The presidential motorcade was about to pass through Naivasha town in the last week of March 1973 when armed robbers struck.
It was a criminal operation executed with military precision. A get-away car blocked the entrance to the banking hall as a member of the gang pointed his gun at passers-by waving them away. In the banking hall customers and tellers were ordered to lie flat on the ground as the gang got into work, robbing everyone of money, wrist watches and any other valuables in sight. Told about the incident, Mzee Jomo Kenyatta who was travelling from Nakuru to the capital got furious and said: “If they can do that when I am around, next thing they will do is to kill me. I won’t wait for that.”
Arriving in Nairobi, he summoned the Attorney General and the head of the police demanding to know what they were doing to stop the menace. Particularly, he wanted to know what punishment there was for an armed robber when caught.
Told the punishment ranged from 10 years to life imprisonment, strokes of the cane and hard labour, the President shook his head and asked the AG: “Are you telling me a gun-wielding gangster who kills an innocent citizen is allowed to live in this country? I want them shot dead when caught or sentenced to death if taken to court”.
The AG attempted to put up lofty arguments about human rights but Mzee cut him shot: “Are you telling me thugs have right to life and not the citizens? Anybody who kills must also be killed, full stop!” Told there was no provision for death sentence in the Kenyan laws, Mzee ordered: “Then go pass it in Parliament and bring me the Bill to sign into law within a week” The President had spoken. On March 29, 1973, the AG published the Bill and rushed it through Parliament. On April 4, it got a presidential assent into law. Henceforth, armed robbers would be threatened species. Robbery became a deadly affair for the victim and the culprit as well.
Roll call of the wicked
Talking of armed robbers, a couple of names come into mind. One is reminded of Philip Onyancha in the recent times. He combined robbery with Satanism – a devilish combination indeed. He would kill and drink the blood of his victims. It isn’t known what specific wrong women did to him because they were his main target. By the time law enforcers got to him and gave him a test of his own medicine, he was said to have killed 17 women and drank their blood!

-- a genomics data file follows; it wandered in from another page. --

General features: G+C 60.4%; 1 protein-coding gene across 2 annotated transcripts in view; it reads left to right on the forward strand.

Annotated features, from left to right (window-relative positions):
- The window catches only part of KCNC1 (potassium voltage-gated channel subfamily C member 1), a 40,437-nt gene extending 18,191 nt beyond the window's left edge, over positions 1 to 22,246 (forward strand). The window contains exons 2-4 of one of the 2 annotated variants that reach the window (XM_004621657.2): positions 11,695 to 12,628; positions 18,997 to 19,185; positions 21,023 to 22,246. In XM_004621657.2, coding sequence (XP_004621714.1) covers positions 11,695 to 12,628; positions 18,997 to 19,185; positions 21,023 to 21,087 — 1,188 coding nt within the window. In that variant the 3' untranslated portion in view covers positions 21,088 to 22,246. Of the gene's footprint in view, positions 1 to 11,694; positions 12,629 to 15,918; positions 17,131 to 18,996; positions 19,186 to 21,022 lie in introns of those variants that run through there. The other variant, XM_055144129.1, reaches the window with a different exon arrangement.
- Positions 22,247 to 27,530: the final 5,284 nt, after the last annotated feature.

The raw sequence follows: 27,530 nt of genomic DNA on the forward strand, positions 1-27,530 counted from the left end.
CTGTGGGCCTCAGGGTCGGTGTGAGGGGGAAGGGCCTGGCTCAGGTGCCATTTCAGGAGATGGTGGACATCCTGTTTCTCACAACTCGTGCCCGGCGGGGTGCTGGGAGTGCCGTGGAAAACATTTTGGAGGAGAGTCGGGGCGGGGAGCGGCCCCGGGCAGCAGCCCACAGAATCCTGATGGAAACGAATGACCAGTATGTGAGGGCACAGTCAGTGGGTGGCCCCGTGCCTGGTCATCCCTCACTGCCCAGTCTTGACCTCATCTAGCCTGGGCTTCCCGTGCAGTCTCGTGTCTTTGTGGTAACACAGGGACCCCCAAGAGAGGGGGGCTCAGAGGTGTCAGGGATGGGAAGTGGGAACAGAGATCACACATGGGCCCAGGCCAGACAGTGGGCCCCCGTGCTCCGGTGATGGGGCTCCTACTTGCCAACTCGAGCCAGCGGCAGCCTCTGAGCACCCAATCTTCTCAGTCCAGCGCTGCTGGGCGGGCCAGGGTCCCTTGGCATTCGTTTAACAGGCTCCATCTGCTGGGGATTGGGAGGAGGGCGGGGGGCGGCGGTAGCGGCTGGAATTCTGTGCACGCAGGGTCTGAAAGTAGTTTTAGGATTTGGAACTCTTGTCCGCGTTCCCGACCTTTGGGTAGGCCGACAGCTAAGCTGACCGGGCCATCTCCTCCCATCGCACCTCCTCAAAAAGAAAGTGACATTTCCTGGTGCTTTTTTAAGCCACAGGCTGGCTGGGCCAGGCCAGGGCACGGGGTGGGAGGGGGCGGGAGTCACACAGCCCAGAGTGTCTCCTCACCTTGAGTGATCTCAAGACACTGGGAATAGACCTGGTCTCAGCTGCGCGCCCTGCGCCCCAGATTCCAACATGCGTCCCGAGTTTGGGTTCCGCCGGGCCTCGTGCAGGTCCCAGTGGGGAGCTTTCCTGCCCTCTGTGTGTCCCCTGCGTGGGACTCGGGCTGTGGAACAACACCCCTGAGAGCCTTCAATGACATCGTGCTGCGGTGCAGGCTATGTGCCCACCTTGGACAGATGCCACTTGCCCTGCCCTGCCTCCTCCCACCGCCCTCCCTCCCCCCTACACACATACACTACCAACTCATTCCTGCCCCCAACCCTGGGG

When cornered by police, they pumped over a hundred bullets in him not believing a single bullet was enough to do the job.
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There are several others in the gallery of the wicked. One John Kiriamiti, who reformed after cooling porridge for 14 years behind bars, has narrated his escapades as an armed robber in a book aptly titled: My Life in Crime.
He belonged to the 1970s generation of robbers whose kingpin was one Peter Mwea best known by the underworld name of ‘Wakinyonga’ (one who strangles)
He loved his evil art to the extent that though armed with a gun, he preferred to use his bare hands to hang or suffocate his victims to death. So daring was Wakinyonga that he would walk to a pub down River Road or in the slums of Kangemi and order for a beer his gun placed on the table.
He would order doors of a pub closed and hold everybody hostage and human shield should police strike. Meanwhile, he would pay for the entire stock and ask revelers to drink to their full but surrender all money and all valuables in their possession. Nothing offended him than a person who had gone to the pub with empty pockets. The punishment was to order such a person to kneel down and watch others drink. He couldn’t understand how a grown-up would walk to the pub without a coin and expect to go home staggering from drinks bought by other men.